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Corporate America leans GOP in 2018 midterms

Data: Contribution amounts are from the Center for Responsive Politics as of Oct. 26, 2018; the company list is from Fortune 500; and company sectors are from Yahoo Finance and original research. Get the data. Chart: Harry Stevens/Axios

A slim majority of the midterm congressional campaign contributions from America's biggest companies have gone to Republican candidates, an Axios analysis of federal election data shows.

Why it matters: America's wealthy companies are able to influence elections by financially supporting candidates whose positions align with their values — or who they believe can help their businesses. But even more often, they support both sides, ensuring access to whomever ends up in power.

The chart above shows 495 of the 500 largest U.S. companies by revenue. Five were missing from the OpenSecrets database, which Axios used for this analysis.

  • The companies' size is based on the combined contributions from their political action committees and individual employees who gave at least $200.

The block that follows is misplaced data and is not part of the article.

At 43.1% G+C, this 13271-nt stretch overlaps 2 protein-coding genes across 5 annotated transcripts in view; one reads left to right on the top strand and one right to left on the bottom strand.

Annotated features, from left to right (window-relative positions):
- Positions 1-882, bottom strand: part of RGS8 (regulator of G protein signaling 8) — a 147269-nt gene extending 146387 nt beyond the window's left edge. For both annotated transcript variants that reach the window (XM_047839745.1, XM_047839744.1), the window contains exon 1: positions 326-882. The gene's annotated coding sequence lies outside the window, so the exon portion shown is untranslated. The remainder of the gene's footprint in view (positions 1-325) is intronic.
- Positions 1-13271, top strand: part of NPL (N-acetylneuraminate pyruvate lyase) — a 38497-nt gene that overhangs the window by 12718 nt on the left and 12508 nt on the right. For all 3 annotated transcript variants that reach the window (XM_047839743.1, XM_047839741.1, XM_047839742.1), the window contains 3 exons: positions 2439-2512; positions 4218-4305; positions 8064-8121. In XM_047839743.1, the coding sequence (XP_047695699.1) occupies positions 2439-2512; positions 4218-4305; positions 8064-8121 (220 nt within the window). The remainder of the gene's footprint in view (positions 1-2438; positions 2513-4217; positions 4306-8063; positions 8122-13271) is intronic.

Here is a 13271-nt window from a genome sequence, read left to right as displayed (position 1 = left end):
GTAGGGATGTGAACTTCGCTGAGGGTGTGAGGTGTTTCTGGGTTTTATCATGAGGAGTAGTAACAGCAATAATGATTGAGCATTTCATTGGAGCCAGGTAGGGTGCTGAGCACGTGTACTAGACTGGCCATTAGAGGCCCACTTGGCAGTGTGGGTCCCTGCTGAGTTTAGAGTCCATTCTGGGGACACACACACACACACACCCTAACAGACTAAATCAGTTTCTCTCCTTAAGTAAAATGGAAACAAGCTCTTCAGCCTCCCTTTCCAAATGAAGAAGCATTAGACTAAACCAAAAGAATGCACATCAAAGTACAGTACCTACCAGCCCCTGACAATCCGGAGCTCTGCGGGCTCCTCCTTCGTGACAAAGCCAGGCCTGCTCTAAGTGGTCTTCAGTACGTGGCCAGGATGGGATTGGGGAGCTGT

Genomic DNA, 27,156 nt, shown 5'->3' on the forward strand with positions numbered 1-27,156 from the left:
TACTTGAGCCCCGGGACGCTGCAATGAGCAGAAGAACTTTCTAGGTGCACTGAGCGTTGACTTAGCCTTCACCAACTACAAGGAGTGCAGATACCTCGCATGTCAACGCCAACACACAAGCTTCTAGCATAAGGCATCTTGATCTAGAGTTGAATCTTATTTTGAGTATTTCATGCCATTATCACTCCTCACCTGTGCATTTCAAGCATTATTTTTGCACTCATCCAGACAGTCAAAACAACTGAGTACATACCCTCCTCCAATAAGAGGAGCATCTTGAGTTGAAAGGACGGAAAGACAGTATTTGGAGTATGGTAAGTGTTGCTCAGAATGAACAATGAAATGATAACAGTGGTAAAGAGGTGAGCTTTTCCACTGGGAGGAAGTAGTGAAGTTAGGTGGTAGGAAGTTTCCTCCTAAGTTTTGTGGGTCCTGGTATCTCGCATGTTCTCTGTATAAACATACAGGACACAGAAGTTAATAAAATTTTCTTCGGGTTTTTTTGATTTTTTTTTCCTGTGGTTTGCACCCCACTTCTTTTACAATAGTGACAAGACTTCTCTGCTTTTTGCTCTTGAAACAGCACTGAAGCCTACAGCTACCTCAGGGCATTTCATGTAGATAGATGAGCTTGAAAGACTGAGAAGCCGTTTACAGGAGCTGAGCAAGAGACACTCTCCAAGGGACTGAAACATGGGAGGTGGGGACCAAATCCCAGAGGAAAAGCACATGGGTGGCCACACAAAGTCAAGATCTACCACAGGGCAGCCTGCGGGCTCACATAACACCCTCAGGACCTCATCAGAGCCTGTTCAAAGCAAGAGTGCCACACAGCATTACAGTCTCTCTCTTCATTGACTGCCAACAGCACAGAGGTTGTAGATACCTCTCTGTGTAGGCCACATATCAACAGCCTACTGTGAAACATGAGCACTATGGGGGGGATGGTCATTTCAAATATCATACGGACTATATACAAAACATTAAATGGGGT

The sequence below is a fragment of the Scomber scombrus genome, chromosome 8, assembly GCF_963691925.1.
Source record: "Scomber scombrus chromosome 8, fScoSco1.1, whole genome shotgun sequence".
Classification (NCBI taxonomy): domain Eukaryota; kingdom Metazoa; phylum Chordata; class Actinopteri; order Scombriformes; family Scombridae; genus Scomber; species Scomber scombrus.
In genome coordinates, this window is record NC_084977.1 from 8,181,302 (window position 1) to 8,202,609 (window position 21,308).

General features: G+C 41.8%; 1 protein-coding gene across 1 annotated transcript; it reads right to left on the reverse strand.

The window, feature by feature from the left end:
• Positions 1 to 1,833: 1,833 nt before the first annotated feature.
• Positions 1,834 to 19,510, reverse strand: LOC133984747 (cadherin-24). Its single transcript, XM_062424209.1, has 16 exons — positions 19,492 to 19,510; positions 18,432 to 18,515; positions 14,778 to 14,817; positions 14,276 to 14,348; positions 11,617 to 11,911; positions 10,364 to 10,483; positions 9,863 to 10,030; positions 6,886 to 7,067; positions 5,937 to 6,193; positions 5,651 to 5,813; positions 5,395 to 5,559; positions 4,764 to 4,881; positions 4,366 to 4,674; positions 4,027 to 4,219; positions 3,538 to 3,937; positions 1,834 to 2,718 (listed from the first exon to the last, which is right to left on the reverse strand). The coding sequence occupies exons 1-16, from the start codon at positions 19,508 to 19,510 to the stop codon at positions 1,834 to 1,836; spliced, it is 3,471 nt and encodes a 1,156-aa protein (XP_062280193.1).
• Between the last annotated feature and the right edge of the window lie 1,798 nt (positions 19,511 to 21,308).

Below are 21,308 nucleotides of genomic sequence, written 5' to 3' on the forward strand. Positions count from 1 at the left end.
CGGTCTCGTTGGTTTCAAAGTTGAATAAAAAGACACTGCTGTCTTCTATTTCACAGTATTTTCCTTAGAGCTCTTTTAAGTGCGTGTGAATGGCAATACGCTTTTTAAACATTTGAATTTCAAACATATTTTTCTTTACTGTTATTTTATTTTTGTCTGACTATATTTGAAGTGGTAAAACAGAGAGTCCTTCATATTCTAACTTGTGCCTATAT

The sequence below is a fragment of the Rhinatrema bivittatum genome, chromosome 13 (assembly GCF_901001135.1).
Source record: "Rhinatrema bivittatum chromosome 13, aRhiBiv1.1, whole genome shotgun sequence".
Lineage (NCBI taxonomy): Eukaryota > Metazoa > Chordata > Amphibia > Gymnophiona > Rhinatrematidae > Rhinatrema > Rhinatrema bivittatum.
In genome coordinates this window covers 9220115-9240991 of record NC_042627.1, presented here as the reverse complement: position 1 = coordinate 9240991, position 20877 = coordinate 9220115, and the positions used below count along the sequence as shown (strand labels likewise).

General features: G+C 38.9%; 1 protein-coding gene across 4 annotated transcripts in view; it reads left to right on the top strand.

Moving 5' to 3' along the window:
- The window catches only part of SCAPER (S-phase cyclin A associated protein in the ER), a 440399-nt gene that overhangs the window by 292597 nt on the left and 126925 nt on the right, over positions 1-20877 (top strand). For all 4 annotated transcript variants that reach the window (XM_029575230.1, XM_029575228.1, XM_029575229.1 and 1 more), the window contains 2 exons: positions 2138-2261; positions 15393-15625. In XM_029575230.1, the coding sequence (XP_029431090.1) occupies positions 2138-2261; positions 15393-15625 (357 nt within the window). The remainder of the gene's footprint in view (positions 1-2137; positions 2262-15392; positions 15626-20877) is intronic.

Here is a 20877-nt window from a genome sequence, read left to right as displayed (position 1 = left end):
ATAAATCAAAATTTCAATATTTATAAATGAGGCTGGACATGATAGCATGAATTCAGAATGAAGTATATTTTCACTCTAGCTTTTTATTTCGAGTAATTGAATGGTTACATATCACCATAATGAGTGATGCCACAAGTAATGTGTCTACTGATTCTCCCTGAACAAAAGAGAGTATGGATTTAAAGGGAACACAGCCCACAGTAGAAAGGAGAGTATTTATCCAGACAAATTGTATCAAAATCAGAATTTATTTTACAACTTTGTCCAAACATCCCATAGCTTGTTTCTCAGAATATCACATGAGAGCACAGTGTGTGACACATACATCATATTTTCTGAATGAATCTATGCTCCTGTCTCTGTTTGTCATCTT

• They are grouped from top to bottom according to their economic sector. Sectors that gave a larger share of their contributions to Republicans are on top, while sectors that preferred Democrats are towards the bottom.

By the numbers: Employees and PACs affiliated with Fortune 500 companies have given more than $180 million to congressional candidates in the 2017–2018 campaign cycle.

  • Republican candidates received nearly $93 million, or 52% of the Fortune 500's spending. About $86 million, or 48%, went to Democrats.
  • The energy sector, which includes fossil fuel companies like Exxon Mobil and Chevron, gave more than four-fifths of its $8.5 million in contributions to Republicans.
  • But the technology sector gave about three-quarters of its $17.7 million to Democrats. The largest overall contributor, Google's parent Alphabet, gave about 86% of its $4.7 million to Democrats.

The bottom line: “Certain industries lean right or left, but major corporations generally hedge their bets—favoring the party in power, but delivering hefty sums to both sides—and on that score, 2018 is no different,” said Sheila Krumholz, executive director of the Center for Responsive Politics, the watchdog group that maintains OpenSecrets.

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